When it comes to lab testing, a good hormonal panel should include the male and female hormones estrogen, progesterone and testosterone. Your adrenal status can be assessed by checking your DHEA and cortisol levels. Under acute stress, cortisol will elevate as a protective mechanism in what we traditional call the “fight or flight” response. Cortisol makes glucose readily available for use in the tissues, heightens your awareness and focus, and acts as an anti-inflammatory hormone when it is released in the appropriate amounts and at the appropriate times. However, when cortisol remains too high for too long, we might see weight gain, blood pressure dysregulation, risk for osteoporosis, muscle weakness and mood swings. This is why monitoring and managing cortisol levels while the body is under chronic stress is critical to your treatment.
Another hormone that is important to monitor is DHEA. DHEA is like the mother of male and female hormones. From DHEA our body can make testosterone and estrogen. When the body is under a lot of stress, the precursor for DHEA, pregnenolone, can be directed more towards making stress hormones such as cortisol, instead of DHEA. In this case, the building block of DHEA is insufficient to make male and female hormones. When testing for these hormones, we often work with a company called ZRT. Their website is located here: http://www.zrtlab.com/test-specialties/stress-hormones/.
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The Best Ways to Treat Chronic Adrenal Fatigue Syndrome
Chronic fatigue syndrome (CFS) is a debilitating and often misunderstood condition. There is no one-size-fits-all approach to treating CFS, but there are a number of effective treatments that can help improve your quality of life.
The first step is to determine if you have CFS. The diagnostic criteria are fairly straightforward, and most doctors will be able to diagnose CFS based on your symptoms. If you are diagnosed with CFS, the next step is to determine which treatment approach is best for you.
There are a number of different treatment options available, and each has its own benefits and drawbacks. Some of the most common treatments for CFS include:
Each of these treatments has its own benefits and drawbacks, and it is important to choose the best option for you. It is also important to be patient while you are waiting for the best treatment option to become available.
There is no one-size-fits-all approach to treating CFS, but with the help of a qualified doctor, you can find the treatment that is best for you.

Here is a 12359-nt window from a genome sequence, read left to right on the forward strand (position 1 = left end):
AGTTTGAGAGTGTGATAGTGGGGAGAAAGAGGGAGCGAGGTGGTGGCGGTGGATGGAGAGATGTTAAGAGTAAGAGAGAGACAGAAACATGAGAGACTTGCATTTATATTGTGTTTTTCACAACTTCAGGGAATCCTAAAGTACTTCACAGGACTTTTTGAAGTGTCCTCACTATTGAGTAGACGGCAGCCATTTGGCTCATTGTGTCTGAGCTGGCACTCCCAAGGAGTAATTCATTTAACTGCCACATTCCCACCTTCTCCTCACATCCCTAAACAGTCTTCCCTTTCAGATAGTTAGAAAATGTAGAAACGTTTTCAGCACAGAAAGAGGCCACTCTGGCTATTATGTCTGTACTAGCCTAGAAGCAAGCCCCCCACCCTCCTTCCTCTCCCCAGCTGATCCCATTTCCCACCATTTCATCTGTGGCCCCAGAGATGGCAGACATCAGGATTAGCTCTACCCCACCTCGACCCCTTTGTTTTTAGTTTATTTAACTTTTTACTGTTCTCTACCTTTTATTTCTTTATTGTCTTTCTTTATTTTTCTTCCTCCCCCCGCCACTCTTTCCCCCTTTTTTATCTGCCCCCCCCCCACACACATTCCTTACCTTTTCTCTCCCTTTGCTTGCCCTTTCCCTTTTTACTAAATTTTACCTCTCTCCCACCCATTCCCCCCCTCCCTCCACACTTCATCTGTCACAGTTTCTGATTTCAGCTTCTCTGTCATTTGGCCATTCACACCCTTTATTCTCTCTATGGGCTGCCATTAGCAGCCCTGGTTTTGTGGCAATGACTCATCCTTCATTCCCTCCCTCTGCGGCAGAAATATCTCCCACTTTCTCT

Natural Hormone Treatments
- DHEA: DHEA levels naturally start to decline after the age of 30, this is precisely when many adults start to experience weight gain, sluggishness, lowered libido and other symptoms. DHEA is also a precursor to testosterone and is one of leading causes of low ‘T’ in men and women. DHEA is not typically necessary in people under the age of 30.
- Progesterone: The top hormone for females because of it’s ability to modulate and balance all of the other hormones. Progesterone is also a key precursor to other steroid hormones including cortisol, testosterone and certain estrogens (estriol, estradiol and estrone).
- Estradiol: Lower estradiol is common in pre-menopausal women who may be experiencing fluctuating hormone levels, anovulatory (no ovulation), irregular cycles or in women using hormonal contraception (none noted). Symptoms of low estrogen include hot flashes, night sweats, vaginal dryness, low libido, bone loss and/or mood swings.
- Testosterone: Like men, women with low testosterone levels often experience chronic fatigue, a stunt in their libido and a decreased sense of well-being. So, low ‘T’ effects everyone!
- Cortisol: Also known as the stress hormone, should rise in the morning to get you moving and then drop at night to support restful sleep. In an individual without significant stressors, cortisol is highest in the morning shortly after awakening (optimal level 4-6 ng/ml). Typically, cortisol steadily drops throughout the day and reaches the lowest level while asleep at around 2 am (optimal level 0.7-1.0 ng/ml just before bed). However, in many people, this circadian rhythm is flattened which indicates adrenal dysfunction.